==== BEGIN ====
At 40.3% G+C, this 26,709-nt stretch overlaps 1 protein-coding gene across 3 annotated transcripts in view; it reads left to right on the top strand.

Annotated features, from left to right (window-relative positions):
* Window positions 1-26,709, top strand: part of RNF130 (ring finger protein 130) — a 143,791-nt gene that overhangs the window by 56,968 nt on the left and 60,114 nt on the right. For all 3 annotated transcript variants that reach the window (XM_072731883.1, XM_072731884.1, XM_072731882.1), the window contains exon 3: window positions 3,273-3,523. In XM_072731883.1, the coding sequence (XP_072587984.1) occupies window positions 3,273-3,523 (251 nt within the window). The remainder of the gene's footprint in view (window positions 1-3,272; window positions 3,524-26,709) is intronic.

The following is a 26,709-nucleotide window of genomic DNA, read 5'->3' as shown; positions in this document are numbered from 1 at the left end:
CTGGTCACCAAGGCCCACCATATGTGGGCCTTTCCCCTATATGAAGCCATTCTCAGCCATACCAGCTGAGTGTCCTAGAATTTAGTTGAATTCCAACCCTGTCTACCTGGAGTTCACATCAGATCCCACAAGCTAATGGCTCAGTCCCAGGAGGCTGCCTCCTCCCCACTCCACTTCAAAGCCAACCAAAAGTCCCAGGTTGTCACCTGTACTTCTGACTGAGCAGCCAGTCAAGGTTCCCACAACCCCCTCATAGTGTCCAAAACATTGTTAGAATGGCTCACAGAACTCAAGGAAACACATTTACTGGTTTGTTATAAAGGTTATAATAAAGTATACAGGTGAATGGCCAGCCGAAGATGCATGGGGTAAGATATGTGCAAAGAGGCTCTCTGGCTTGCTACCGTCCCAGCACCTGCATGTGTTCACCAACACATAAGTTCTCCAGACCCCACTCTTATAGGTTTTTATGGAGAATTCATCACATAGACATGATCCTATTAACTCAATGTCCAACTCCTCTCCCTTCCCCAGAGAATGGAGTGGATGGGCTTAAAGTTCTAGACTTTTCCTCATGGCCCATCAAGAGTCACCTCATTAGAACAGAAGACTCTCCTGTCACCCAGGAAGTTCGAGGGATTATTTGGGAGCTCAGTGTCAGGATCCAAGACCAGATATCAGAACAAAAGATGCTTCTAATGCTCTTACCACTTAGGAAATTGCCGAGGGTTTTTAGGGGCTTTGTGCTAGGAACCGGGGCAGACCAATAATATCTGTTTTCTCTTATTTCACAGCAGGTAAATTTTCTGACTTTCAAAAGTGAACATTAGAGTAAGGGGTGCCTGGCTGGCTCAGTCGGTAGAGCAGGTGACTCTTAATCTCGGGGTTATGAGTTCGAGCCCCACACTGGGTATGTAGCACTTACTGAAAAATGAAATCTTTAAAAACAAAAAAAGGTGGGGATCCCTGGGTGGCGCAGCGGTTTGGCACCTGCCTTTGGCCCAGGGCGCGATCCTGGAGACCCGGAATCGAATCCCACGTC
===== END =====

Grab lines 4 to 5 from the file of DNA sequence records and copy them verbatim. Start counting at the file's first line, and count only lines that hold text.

The following is a 26,709-nucleotide window of genomic DNA, read 5'->3' as shown; positions in this document are numbered from 1 at the left end:
CTGGTCACCAAGGCCCACCATATGTGGGCCTTTCCCCTATATGAAGCCATTCTCAGCCATACCAGCTGAGTGTCCTAGAATTTAGTTGAATTCCAACCCTGTCTACCTGGAGTTCACATCAGATCCCACAAGCTAATGGCTCAGTCCCAGGAGGCTGCCTCCTCCCCACTCCACTTCAAAGCCAACCAAAAGTCCCAGGTTGTCACCTGTACTTCTGACTGAGCAGCCAGTCAAGGTTCCCACAACCCCCTCATAGTGTCCAAAACATTGTTAGAATGGCTCACAGAACTCAAGGAAACACATTTACTGGTTTGTTATAAAGGTTATAATAAAGTATACAGGTGAATGGCCAGCCGAAGATGCATGGGGTAAGATATGTGCAAAGAGGCTCTCTGGCTTGCTACCGTCCCAGCACCTGCATGTGTTCACCAACACATAAGTTCTCCAGACCCCACTCTTATAGGTTTTTATGGAGAATTCATCACATAGACATGATCCTATTAACTCAATGTCCAACTCCTCTCCCTTCCCCAGAGAATGGAGTGGATGGGCTTAAAGTTCTAGACTTTTCCTCATGGCCCATCAAGAGTCACCTCATTAGAACAGAAGACTCTCCTGTCACCCAGGAAGTTCGAGGGATTATTTGGGAGCTCAGTGTCAGGATCCAAGACCAGATATCAGAACAAAAGATGCTTCTAATGCTCTTACCACTTAGGAAATTGCCGAGGGTTTTTAGGGGCTTTGTGCTAGGAACCGGGGCAGACCAATAATATCTGTTTTCTCTTATTTCACAGCAGGTAAATTTTCTGACTTTCAAAAGTGAACATTAGAGTAAGGGGTGCCTGGCTGGCTCAGTCGGTAGAGCAGGTGACTCTTAATCTCGGGGTTATGAGTTCGAGCCCCACACTGGGTATGTAGCACTTACTGAAAAATGAAATCTTTAAAAACAAAAAAAGGTGGGGATCCCTGGGTGGCGCAGCGGTTTGGCACCTGCCTTTGGCCCAGGGCGCGATCCTGGAGACCCGGAATCGAATCCCACGTC